Construction flaggers on Goldstream Avenue re-direct traffic as crews busily work to install a sewer line between Jacklin and Spencer roads last fall.

Construction flaggers on Goldstream Avenue re-direct traffic as crews busily work to install a sewer line between Jacklin and Spencer roads last fall.

Langford cleans up its sewer bylaws

Lakefront property owners targeted for hookup orders

A new sewage bylaw could hit a few West Shore property owners in the pocketbook this year.

If your Langford property has access to a sewer main but isn’t connected, you have until the end of 2019 to hook up. If one is subsequently constructed that would give you access, you have until the end of 2019 or one year from that line’s completion date, whichever is later, to get connected.

But, a recent amendment to that relatively new bylaw specifically targets properties on Langford, Glen and Florence lakes. Lakefront properties now have until May 2017 to get connected. If a new line is constructed, owners have a year from its completion to connect.

“They were told to be on sewer 15 years ago … We thought we’d have more people hooking up,” said Langford Mayor Stew Young.

At that time, he said, the expectation was that homes with access to sewer would connect when they could or transition over at the end of their septic system’s lifespan. “We just never really enforced it,” he said, adding there’s still a few stragglers, specifically in environmentally sensitive areas surrounding Langford’s lakes, that the City is now looking to get connected. “That was in our plan … Now it’s time to get everyone hooked up.”

This push to have property owners connect to sewer, Young said, is to create a “level playing field” and help lessen the cost burden for property owners already connected to sewer.

Michelle Mahovlich, Langford’s director of engineering, said the creation of the new sewer utility bylaw was a matter of house cleaning. With the City’s old sewer bylaws dating back to the City’s incorporation, she noted “some aspects were out of date or no longer applicable.”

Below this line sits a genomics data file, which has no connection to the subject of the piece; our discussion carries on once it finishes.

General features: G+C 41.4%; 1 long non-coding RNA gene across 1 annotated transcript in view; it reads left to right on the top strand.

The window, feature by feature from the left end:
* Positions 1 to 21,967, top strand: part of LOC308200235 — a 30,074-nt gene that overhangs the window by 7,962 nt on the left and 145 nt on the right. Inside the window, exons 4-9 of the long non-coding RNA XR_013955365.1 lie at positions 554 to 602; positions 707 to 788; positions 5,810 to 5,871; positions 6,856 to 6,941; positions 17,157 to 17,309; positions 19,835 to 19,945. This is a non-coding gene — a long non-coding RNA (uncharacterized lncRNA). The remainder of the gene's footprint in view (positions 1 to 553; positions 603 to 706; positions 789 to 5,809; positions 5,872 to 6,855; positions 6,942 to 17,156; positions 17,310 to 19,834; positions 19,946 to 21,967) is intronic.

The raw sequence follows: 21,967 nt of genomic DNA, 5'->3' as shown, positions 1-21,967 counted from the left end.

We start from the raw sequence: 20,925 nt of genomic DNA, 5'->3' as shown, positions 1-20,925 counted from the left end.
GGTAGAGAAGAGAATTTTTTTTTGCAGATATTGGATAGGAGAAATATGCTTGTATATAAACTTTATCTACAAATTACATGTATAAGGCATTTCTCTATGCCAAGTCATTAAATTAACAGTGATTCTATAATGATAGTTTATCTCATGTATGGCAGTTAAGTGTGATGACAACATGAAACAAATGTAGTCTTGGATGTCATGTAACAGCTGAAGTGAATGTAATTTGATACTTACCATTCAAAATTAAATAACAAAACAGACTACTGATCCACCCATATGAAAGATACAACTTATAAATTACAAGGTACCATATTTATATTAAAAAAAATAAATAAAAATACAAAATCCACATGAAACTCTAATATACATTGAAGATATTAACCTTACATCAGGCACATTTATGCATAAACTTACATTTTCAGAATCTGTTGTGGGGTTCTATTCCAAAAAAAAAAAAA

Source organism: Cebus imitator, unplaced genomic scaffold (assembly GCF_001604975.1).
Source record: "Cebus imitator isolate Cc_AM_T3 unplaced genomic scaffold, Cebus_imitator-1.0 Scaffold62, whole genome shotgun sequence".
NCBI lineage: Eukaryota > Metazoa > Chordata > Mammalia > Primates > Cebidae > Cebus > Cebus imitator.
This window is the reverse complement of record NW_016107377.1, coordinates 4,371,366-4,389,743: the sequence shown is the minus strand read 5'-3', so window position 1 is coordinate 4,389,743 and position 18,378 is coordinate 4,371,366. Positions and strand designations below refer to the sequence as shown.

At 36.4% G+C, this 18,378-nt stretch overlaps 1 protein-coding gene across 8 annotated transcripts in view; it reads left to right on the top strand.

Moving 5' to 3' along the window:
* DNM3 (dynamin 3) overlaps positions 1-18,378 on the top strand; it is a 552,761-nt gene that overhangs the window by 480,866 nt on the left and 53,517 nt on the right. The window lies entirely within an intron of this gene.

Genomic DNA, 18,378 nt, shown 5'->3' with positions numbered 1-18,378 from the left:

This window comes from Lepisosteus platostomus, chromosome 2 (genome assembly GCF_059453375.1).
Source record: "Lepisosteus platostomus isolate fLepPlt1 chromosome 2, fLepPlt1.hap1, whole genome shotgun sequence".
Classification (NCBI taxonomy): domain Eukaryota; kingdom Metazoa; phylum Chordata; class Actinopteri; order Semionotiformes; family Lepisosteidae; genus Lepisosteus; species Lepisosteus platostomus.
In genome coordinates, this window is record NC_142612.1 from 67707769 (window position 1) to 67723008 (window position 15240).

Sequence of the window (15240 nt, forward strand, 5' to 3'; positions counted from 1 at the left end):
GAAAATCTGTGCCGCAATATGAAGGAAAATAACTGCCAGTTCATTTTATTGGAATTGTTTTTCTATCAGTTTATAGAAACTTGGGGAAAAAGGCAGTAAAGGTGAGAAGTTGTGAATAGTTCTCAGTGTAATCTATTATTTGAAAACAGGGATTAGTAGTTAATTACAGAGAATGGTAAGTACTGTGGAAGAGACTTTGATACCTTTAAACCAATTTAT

With two new sewer mains in the works, Mahovlich said almost every parcel around the three lakes should have access to sewer in the near future.

“Council sees that as an environmental priority,” she said, echoing Young’s comment that getting those properties off septic and hooked up to sewer lines has been in the works for awhile.

In 2004, the City of Langford signed an agreement with West Shore Environmental Services Inc., a division of Corix Utilities, to operate and maintain extensions of the City’s sewage collection system. This agreement also includes operating and maintaining the existing sewers, as well as handling all customer inquiries.

There is also a price tag that comes with the jump to sewer, as owners will be faced with a number of one-time charges. They include a sewer connection fee of $1,500 per inch of service pipe diameter, a sewer capital recovery fee – it’s $9,426 for 2016 but will rise to more than $9,700 in 2017 – and an incremental storage improvement fee of $495.

Mahovlich noted these fees are designed to help cover the City’s sewer construction costs.

The fees are outlined within the sewer utility bylaw, which the public can view online here. The City of Langford also has some answers to frequently asked questions posted on their site to help property owners with the transition.

katie@goldstreamgazette.com

Goldstream News Gazette